The engine of politics is chugging and sputtering as Egyptians prepare for their first post-revolution election. The outcome may not look like a western democracy, but the key is to keep the engine running.
Democracy is a factory. People go in one end – people with ideas, beliefs, prejudices, and certainties – and then all the processes for regulating human behavior come into play, from parliamentary procedure to debate etiquette, political jockeying to secret balloting. Out the other end emerges a modified amalgam that tries to balance fairness with principle, majority rule with minority rights.
These factories operate in every culture. Egypt's is the newest one, the one that seemed impossible to imagine less than a year ago. Egypt today is where an entire society is trying to make the machine of democracy work. It faces myriad problems. The military is the power behind the scenes. Does it really intend to yield to a civilian government? What are the intentions of the Muslim Brotherhood? Will the old Hosni Mubarak party try to regain power? Will the vast majority of Egyptians – culturally and religiously conservative as they are known to be – tolerate uncensored media, artistic expression, secular lifestyles, religious diversity, and all the other elements we associate with democratic societies?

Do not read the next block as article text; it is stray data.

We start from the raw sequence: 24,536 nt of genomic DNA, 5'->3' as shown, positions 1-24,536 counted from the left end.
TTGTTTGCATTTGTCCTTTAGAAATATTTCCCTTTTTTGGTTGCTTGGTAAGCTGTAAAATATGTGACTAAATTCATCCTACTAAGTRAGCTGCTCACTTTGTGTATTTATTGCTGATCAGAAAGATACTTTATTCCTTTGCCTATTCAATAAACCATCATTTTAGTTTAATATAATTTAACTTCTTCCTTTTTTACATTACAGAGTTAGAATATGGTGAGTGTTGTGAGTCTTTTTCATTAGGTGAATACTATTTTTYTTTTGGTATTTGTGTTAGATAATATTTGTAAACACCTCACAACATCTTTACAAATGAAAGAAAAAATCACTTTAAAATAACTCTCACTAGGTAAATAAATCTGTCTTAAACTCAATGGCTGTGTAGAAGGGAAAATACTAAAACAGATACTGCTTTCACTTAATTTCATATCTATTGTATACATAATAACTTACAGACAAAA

Writing in The Political Quarterly, Amitai Etzioni, who directs the Institute for Communitarian Policy Studies at George Washington University, sums up the Middle East moment this way: “[A]ssuming that the new regimes will be democratic – and not just nominally – can they also be religious? That is, Muslim? And if so, will they respect individual rights? And if not, what should be the position of the United States towards what ought to be called ‘illiberal democracies.’ ”
Perhaps the best way to look at Egypt is to look first, and realistically, at democracy. In each country it is different. Dr. Etzioni points out, for instance, that the great democratic hallmark of separation of church and state is followed in France and the US (though “In God We Trust” is on US currency, so ... ) but not as much in Britain, Germany, and other democracies. His point is that democrats need to be both pragmatic and principled when considering other cultures.